Even the most stubborn of Red Sox fans holding on to whatever hope is left for a 2022 playoff spot can agree that overall the season has been a let down. After a 2021 season in which the Red Sox shocked the world and went on an improbable playoff run that saw them two games from a World Series berth, the Sox have been more than lackluster, fluttering around .500 ball for the entirety of the season. Sub-par pitching in addition to a not-so-consistent lineup of veterans and newcomers equals an extremely below average ballclub. 2023 brings cautious optimism for Red Sox fans, as any new season does. Hopefully featuring the return of some key players, and the emergence of some young, up-and-coming playmakers, 2023 will be interesting to say the least. There needs to be a thorough evaluation of the 2022 season in order to prepare for the future, and some heads will need to roll.
The Returning Pieces
Goal number one needs to be re-signing Xander Bogaerts. Not only has he been the most consistent player for the team over the last 6 years, he is the de facto captain of a ballclub without an identity at the moment. As an extension of the old guard of Sox legends (Ortiz, Pedroia) he knows what it takes to play championship level baseball, and will hopefully be here for a very long time. Rafael Devers is in a similar position to Bogaerts. At 25 years old, there aren’t many players in general that can match his value. His biggest downfall in years past has been his glovework, yet Devers has improved his fielding drastically, and has developed into a decent third baseman that can at least cover his position. His bat is nothing less than extraordinary, and at 25 it’s incredible to think that he hasn’t even reached his prime yet. It would be irresponsible for the Red Sox to think that they would be able to find a comparable replacement in Free Agency or within their farm team. If Boston chooses not to re-sign Bogaerts and Devers, the city might be set ablaze overnight, and rightfully so. Players like Michael Wacha have been surprising pickups and can be re-signed for a deal that would be generally considered team friendly, but the Sox have to decide what to do with veterans such as J.D. Martinez, Eric Hosmer, Rich Hill, and Kike Hernandez. Will President of Baseball Operations Chaim Bloom deem these players valuable for the future of Red Sox success? Or will there be some key call-ups that allow younger prospects to shine and thrive?
The Younger Guys Who Have Underperformed
Despite what the general public believes, many of the top prospects for the Sox hail from the reign of boom or bust aficionado Dave Dombrowski, not the small ball, money managing, so called guru Chaim Bloom, who has proven to be inefficient during his short time as Boston’s President of Baseball Operations. We’ve seen some call-ups during the course of the season, and many of them have left more questions than answers. One prime example is Connor Seabold. He didn’t exactly have Roger Clemens level expectations coming out of Worcester, but he was at least given an opportunity to prove that he belonged on a Major League roster and was hopefully going to be a stop-gap for Boston’s bullpen woes. What does he do? Three starts with an 11.91 era and four home runs given up in 11.5 innings of work. Yikes. The story remains the same for 2022 Newcomer Jarren Duran. With the departure of key outfielder Hunter Renfroe, (who should’ve stayed in a Red Sox uniform if it wasn’t for the ineptitude of Chaim Bloom), the Sox were hoping that Duran would step in as a young player and deliver decent statistics from the outfield position, but instead he was most known for allowing an inside the park grand slam against the Blue Jays on what seemed like a routine fly ball. This play pretty much summed up Duran’s skill from a defensive perspective, as he is considered a below average defender and despite a hot start, has cooled off drastically at the plate.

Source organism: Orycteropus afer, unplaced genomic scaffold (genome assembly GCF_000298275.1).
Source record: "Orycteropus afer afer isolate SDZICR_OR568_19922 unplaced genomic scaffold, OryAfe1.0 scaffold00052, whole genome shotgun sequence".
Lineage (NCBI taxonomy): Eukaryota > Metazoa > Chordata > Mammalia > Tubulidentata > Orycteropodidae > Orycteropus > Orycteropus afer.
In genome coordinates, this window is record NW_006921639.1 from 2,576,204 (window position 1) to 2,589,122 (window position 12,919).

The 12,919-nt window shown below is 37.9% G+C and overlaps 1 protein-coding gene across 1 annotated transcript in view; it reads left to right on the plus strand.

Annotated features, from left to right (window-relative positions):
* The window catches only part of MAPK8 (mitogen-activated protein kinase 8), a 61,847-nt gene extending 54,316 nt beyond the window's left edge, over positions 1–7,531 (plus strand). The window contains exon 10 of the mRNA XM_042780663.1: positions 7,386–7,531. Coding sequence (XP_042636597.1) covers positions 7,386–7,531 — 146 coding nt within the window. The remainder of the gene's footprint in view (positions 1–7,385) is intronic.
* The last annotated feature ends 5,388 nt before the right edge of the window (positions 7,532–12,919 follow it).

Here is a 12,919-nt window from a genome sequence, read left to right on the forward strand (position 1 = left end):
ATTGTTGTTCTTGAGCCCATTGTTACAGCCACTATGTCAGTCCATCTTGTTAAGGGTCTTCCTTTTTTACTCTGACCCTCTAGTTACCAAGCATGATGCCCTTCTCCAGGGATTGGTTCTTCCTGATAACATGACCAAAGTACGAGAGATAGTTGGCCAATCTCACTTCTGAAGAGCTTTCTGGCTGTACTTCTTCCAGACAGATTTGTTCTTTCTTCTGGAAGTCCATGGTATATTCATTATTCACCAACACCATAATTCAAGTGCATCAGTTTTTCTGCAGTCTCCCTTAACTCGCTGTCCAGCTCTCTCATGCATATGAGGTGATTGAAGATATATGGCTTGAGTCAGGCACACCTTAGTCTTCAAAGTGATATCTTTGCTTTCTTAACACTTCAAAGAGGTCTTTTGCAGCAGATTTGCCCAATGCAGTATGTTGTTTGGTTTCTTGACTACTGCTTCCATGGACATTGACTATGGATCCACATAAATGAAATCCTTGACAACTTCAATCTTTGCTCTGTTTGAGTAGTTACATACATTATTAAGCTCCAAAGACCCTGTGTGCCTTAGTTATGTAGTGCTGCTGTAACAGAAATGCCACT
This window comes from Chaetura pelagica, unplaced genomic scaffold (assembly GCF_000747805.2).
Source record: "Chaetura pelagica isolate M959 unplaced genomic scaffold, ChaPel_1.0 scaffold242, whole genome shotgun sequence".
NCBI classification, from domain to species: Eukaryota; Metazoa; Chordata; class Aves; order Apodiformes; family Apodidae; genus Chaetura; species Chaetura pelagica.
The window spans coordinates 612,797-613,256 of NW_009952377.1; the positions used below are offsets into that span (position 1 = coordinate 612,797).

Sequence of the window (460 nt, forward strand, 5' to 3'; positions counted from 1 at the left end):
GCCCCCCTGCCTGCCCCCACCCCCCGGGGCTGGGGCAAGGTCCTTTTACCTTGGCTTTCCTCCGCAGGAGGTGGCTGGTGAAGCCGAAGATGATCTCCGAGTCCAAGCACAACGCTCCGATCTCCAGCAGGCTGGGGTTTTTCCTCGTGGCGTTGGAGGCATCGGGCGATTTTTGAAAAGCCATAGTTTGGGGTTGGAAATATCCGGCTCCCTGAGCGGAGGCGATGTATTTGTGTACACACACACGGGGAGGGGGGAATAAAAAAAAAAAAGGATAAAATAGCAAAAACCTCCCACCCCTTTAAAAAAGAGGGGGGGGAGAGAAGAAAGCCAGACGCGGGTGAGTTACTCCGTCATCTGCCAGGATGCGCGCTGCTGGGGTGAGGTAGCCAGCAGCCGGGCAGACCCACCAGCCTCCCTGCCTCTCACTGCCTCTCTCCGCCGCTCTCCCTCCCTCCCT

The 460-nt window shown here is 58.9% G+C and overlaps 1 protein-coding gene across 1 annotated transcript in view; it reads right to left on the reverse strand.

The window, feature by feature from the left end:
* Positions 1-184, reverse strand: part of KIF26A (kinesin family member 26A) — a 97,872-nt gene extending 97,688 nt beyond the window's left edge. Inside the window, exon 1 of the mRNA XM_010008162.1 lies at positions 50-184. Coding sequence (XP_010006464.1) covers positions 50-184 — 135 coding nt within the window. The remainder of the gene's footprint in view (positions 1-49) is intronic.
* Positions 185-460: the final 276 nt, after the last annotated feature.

The Young Guys With Promise
Despite their poor ERA’s, pitchers Josh Winckowski and Brayan Bello’s lights have shined brightly at times, especially Winkowski who has had some decent starts against some good ball clubs. His July 13th start versus the Tampa Bay Rays saw him go six innings while only allowing three runs. His July 6th start against the Cubs was even more stellar, as he went six innings and only allowed one earned run while striking out six. Despite these good starts, he still has a lot of work to do as a 24-year-old, and his 5.83 ERA in his first season has shown that he has had more bad outings than good. Brayan Bello on the other hand is more of a project than WInkowski. Bello was looked at as not being ready until 2023, so it was surprising to see him called up for some major league action. While he has been mostly shaky, Bello has proven that he has Major league quality stuff, and over his last four appearances he has a 4.50 ERA and 15 strikeouts in 14 innings of work. To everyone who owns a set of eyeballs, it is clear that Bello has a lot to offer for the near future. Both Winckowski and Bello have a lot to prove in 2023, and if the Sox want to make any noise in the AL East, both young hurlers need to flourish in their second year with the Team.
In Conclusion, the upcoming offseason is going to tell us everything we need to know about what mentality the Red Sox are going to be taking with them for their 2023 campaign. Will the Sox be aggressive and re-sign who they need to in order to make a run? Will Chaim Bloom actually address needs in the Bullpen instead of picking up unnecessary pieces at the deadline? Hopefully the answer is a resounding yes. Boston isn’t as far off from returning to playoff form as people may think, and their actions need to reflect this sentiment. Fans in Boston won’t be able
to bear another 2022 like meltdown, and it’s now or never for the current incarnation of Boston’s Beloved Boys.